Abhishiktananda encountered several intriguing personalities who were to shape his thinking in eccentric ways. Harilal was a layman and civil servant with a profound mystic air who prodded Abhishiktananda to renounce Christianity and fully embrace advaita through Ramana's techniques of silence and examination of self-hood.
The dilemma was both spiritual and psychological for Abhishiktananda. While freely acknowledging that the advanced Hindu had nothing to learn or gain from Christian theology, having left behind the dualism of God and human, the identity Abhishiktananda clung to was cultural and personal as much as intellectual. Sometimes he feared betraying all that he was or had been for a leap into what was unknowable.
What does it mean, to feel that the only obstacle to final peace and bliss is one's attachment to that place or that form -- to that mythos? Who is there on either side of the frontier to whom I can cry out my anguish? ... From now on I have tasted too much of advaita to be able to recover the "Gregorian" peace not to be anguished in the midst of my advaita.
Another eccentric influence Abhishiktananda met in his travels to Poona was Dinshaw Mehta, a Farsi doctor who had serviced Mohandas Gandhi. Mehta claimed spirit communications to illuminate his advice. He insisted that Abhishiktananda surrender to a personalized Christ neither Christian nor Hindu. This Christ was problematic to him, but the notion of surrender of self irrefutably resonated with Abhishiktananda, and he thoroughly explored this notion of renunciation, nakedness, and the stripping away of ego and self.
But he remained in the midst of anguishing paradox, longing for the path of advaita but diligently offering the Mass daily. "The hermit in his cave has not yet made the total surrender," Abhishiktananda wrote in his diary. The book that emerged from his thoughts at this time, titled Guhantara, (literally, "one who dwells in a cave") was vigorously denounced by Church censors and never published.
A third influence on Abhishiktananda was the guru Gnanananda of whom he learned in Arunachala and whom he sought out against Fr. Jules' advice. During his weeks at the guru's ashram, Abhishiktananda was absorbed in Hindu ceremony and ritual. Gnanananda taught using simple parables and direct discourses on solitude and self, and through the use of long periods of silence. Abhishiktananda absorbed everything.
Abhishiktananda was to write not only a book on his experiences with Gnanananda but a long essay simply entitled "Esseulement" or "Total Solitude." Here he revealed his newly-discovered methodology for understanding advaita. Following this period, he entered the well-known Chola temple at Tamal Nadu with its Mauna Mandir or Temple of Silence. Du Boulay summarizes:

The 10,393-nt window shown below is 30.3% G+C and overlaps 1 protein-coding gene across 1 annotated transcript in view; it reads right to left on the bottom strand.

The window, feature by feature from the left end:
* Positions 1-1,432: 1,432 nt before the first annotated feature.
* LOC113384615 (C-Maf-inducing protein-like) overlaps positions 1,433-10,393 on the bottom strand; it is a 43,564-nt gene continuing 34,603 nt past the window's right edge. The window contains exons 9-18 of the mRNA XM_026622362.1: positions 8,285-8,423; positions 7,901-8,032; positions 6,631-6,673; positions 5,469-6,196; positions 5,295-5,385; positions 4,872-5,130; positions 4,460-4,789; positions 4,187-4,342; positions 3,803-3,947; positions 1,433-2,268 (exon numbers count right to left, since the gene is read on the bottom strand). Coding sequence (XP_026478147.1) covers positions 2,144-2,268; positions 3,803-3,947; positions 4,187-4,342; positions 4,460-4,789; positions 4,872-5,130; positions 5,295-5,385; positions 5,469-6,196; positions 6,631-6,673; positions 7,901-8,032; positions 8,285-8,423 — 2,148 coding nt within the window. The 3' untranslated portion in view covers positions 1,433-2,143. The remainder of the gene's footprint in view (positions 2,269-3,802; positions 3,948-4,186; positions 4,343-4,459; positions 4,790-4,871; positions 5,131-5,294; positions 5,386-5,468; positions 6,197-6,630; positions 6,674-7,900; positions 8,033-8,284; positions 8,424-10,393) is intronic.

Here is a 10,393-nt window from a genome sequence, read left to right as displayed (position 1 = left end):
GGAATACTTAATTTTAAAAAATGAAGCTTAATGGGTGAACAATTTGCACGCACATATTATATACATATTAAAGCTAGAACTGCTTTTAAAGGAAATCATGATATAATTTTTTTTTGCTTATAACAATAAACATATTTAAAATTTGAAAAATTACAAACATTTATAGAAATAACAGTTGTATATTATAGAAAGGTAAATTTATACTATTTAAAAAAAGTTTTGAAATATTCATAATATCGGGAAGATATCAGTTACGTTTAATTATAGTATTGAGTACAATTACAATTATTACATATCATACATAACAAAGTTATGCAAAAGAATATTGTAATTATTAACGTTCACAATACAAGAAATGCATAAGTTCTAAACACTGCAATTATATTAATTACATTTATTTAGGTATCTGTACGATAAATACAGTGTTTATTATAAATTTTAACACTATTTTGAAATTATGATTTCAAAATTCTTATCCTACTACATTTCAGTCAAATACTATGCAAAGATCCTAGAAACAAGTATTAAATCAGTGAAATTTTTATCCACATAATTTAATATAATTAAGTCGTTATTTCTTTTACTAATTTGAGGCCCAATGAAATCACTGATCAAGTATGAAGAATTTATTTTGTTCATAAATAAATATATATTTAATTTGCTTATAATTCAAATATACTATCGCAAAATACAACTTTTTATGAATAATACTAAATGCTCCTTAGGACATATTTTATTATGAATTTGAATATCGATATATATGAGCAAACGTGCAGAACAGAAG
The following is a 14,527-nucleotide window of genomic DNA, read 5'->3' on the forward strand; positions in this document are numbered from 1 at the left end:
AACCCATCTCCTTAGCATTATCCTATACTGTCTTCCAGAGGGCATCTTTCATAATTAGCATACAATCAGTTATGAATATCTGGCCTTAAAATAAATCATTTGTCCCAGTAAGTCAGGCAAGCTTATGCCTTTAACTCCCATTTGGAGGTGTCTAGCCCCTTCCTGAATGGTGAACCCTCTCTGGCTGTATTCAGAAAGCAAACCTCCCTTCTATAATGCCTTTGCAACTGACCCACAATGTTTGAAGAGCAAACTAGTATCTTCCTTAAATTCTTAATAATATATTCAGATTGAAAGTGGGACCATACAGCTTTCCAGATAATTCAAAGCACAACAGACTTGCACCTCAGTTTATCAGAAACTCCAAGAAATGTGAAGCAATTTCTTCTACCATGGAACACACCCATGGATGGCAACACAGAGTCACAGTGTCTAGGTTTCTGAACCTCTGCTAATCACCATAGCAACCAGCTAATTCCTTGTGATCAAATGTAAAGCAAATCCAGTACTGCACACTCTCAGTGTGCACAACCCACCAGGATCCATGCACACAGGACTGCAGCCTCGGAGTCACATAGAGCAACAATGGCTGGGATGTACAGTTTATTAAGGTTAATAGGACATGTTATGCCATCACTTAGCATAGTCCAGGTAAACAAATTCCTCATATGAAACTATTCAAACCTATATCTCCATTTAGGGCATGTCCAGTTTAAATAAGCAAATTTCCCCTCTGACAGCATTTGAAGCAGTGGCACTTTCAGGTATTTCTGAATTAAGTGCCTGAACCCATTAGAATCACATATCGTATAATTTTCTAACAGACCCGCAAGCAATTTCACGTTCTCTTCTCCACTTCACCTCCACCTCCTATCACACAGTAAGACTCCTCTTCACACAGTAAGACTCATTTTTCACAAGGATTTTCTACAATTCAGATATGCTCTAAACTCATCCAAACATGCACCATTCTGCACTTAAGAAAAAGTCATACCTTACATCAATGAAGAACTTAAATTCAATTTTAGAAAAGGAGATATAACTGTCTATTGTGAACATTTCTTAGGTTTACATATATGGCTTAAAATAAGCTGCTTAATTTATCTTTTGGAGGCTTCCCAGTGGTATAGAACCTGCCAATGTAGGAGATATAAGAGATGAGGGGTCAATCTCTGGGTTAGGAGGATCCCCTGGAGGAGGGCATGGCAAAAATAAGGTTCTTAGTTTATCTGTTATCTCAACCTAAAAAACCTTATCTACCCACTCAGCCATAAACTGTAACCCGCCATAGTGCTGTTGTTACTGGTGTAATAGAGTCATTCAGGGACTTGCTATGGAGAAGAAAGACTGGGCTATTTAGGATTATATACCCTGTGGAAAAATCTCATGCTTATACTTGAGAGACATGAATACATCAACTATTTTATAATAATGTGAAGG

He was given a large dark room in a separate building in the garden. There was a bathroom attached, and like an enclosed nun, he received his food through a revolving hatch. Apart from that silent human contact, he was in a solitude greater than the solitude he had experienced in the caves of Arunachala.
Abhishiktananda stayed in the temple for over a month, keeping a private diary but writing no communications intended for outside. He reveals in these pages both his anguish and his serenity. He reveals his experiences of solitude and silence, of fear and of nakedness before God. He was clearly at the brink of the advaita experience, of what Abhishiktananda called "awakening." He was willing to pursue it. But he was not expecting the element of fear in losing the self and encountering the unknown that would accompany a final surrender of self. There was also fear before the dogged paradox of clinging to two paths at once, Christianity and Hindu advaita, what he called "Jesus and Arunachala." Abhishiktananda writes
And if to become Christian I had to give you up, O Arunachala, to abandon you, O Ramana, then I would never to able to be Christian again. ... If only I could be completely sure that there is no eternal risk to be run in following Ramana to the end.
But Abhishiktananda realized more deeply that to truly be a sannyasi was to embrace "solitude, total stripping," what he called "Solitude-Silence-Poverty." Solitude meant renunciation of all relationships, all moral and physical support, all expectations. Poverty was not a problem. This solitude was deeper than, the core of solitude was disengagement from the work in order to surrender the self absolutely to non-duality, to go beyond faith, beyond human formulations, beyond doctrines -- to the Absoltude, the Alone. Abhishiktananda composed this poem during the retreat: